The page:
News articles

Other articles

Forest Safety News – Pre Trip Inspection Of Light Duty Trucks

Vehicle inspections are one of those things we know we should be doing on a regular basis.  However, many of us treat these inspections as optional to be done when we feel inclined?

Forest Safety News – Winter Driving

Winter driving provides many challenges to the driver and other road users. Preparation is important.

Rebelle Rally 2021 Training

Rebelle Rally 2021 training dates and final registration notification.

Off Grid Trailers – Whipsaw 2020

A video story of a four day adventure to the infamous Whipsaw Trail of BC, Canada – towing five industry leading expeditions trailers.

The New Land Rover Defender

The all new iconic Land Rover Defender, a picture story of the first drive opportunity in the world.

Partnership – Gaia GPS

Overlanding BC and Gaia GPS partnership offering a free Gaia GPS subscription to every one of our course participants.

Teaching Operations Have Restarted

COVID 19 – Back to normal teaching operations.

The Rebelle Rally and Overlanding BC

A brand new professional training partnership between two great organizations.

Whistler Olympic Park Welcomes Adventurous Travellers

The rewarding BC Overland Rally, an article written by Emanuel Sequeira.

BC Forest Safety Council – SAFE Certification

It is great pride that we are pleased to announce that Overlanding BC has exceeded the audit criteria to become BC Forest Safety Council SAFE certified.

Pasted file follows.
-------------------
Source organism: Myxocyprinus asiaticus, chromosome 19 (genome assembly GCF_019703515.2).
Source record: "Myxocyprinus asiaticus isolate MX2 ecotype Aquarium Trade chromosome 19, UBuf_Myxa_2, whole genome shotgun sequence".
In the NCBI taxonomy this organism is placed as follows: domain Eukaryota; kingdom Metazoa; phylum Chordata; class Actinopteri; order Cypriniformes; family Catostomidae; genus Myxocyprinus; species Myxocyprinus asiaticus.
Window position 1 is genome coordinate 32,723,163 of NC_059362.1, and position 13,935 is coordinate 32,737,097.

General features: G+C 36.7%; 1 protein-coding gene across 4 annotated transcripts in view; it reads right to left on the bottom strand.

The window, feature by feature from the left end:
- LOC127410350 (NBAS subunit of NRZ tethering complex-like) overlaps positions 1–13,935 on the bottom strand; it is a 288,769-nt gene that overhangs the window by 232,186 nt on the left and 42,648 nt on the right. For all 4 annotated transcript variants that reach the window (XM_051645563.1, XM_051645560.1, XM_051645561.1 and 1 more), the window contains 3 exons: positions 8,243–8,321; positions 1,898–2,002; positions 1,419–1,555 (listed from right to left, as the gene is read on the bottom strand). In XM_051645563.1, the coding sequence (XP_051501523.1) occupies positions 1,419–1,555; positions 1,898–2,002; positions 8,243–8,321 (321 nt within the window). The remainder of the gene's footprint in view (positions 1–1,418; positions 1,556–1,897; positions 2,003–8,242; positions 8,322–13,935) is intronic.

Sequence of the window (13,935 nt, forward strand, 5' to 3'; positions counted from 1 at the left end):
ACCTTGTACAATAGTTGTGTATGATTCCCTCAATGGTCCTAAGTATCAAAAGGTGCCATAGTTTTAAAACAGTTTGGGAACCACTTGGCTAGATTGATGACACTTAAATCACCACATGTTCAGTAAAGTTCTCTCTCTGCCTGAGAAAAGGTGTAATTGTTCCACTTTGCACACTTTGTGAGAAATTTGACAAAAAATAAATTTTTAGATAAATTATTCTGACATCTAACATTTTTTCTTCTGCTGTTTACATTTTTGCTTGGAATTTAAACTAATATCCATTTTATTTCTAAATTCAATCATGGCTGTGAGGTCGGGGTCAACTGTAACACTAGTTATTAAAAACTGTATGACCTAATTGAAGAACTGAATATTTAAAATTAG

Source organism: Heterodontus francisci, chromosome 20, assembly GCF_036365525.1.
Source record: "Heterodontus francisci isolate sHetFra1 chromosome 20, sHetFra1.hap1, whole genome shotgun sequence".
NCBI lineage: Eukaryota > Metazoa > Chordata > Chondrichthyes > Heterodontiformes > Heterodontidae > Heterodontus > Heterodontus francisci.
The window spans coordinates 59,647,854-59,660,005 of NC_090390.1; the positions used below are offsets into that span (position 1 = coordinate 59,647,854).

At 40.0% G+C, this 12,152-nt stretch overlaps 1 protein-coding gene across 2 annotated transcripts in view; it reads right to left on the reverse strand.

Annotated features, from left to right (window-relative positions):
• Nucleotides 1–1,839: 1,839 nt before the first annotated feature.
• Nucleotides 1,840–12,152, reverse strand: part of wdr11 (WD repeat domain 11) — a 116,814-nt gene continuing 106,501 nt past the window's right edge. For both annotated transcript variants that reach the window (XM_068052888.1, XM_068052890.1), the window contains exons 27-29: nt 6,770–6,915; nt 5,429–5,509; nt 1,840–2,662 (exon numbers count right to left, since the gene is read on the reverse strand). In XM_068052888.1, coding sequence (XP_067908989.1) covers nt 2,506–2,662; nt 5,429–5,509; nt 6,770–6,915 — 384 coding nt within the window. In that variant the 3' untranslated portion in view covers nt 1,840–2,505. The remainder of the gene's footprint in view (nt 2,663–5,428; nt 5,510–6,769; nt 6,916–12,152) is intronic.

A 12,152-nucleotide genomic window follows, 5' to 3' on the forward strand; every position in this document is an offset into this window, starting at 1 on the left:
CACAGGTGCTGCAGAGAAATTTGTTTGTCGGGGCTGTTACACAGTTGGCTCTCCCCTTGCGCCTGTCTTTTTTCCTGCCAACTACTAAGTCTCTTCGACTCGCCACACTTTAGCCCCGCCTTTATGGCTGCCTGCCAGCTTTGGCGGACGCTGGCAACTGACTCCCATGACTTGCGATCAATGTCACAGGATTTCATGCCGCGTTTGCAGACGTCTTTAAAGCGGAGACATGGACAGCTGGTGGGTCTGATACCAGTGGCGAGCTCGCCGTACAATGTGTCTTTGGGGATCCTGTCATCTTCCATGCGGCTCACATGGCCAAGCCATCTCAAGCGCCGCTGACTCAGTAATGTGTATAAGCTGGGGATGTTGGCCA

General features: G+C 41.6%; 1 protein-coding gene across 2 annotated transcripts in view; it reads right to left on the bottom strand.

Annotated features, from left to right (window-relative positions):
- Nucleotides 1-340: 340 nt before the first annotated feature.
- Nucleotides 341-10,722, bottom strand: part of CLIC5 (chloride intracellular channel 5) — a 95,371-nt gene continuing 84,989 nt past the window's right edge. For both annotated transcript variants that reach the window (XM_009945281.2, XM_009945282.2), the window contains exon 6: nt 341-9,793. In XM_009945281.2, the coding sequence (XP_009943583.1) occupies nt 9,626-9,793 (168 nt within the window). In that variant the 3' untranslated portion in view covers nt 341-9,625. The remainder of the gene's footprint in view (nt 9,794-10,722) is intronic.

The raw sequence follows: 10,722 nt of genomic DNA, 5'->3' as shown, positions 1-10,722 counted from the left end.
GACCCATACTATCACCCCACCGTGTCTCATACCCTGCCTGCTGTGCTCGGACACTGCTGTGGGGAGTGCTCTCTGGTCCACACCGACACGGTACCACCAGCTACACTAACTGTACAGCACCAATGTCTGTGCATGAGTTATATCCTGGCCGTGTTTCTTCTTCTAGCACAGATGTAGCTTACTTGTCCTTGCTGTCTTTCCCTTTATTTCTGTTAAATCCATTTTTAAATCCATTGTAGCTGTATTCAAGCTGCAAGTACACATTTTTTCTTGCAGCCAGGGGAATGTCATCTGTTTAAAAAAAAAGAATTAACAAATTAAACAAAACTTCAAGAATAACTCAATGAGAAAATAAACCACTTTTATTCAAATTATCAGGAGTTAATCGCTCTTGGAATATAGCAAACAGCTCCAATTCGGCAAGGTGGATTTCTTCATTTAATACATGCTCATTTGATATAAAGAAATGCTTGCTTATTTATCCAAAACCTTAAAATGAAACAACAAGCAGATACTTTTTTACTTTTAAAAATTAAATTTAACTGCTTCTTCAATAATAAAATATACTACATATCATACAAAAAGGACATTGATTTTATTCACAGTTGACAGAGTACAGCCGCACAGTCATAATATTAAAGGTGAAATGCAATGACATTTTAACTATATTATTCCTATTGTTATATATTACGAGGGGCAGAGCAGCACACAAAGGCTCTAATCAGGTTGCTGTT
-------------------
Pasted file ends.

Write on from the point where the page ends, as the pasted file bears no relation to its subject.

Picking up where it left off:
Whipsaw 2016 Recreational Trip

Oct 3, 2016

There is something about the British Columbia classic trail that is known as the Whipsaw Trail. Located in mid southern BC near the small town of Princeton, it draws hundreds of would be fanatics, challengers and new comers each year.

The trail is usually a two day affair that on relatively dry conditions and is fairly straight forwards. Of course it can be done longer or even quicker, but for us time wasn’t the point. As soon as it becomes wet or snowed upon, things change somewhat. Still fairly navigable but the lower traction, often tighter confines of the BC woods and clay like mud add to the challenges!

Paul and I were lucky enough to find some spare mid week time and we able to cruise over to the trail and enjoy what it has to offer. We were lucky to have amazing weather, the trail was dry essentially so pretty straight forwards. Even luckier, we were the only ones out there, amazing and peaceful. We therefore set ourselves a small challenge, to enjoy the wheeling but to run it as simply and as quickly as possible without using diff locks, without touching, without spinning tyres, without using winches, spotting and other modern off road aids. Instead using, skill, knowledge, experience, good driving technique and standard vehicles. The challenge really was to build on trail driving experience using finesse and mechanical sympathy.

We managed to complete the trail in I think a healthy 9 hours including one stunning evening camp, with no drama. I think we got out twice to look, one spotted section, one failed climb very briefly by me but with a small direction change had no problems in the end. Sometimes it’s not about taking the biggest or hardest routes, sometimes it’s not about challenging the many mud holes, it’s about enjoying the scenery, enjoying the personal challenges you set, enjoying the flow of good off roading, enjoying continual technical movement, picking good lines and so on.

Such a great couple of days in the beautiful British Columbia woods on an iconic Canadian off road trail.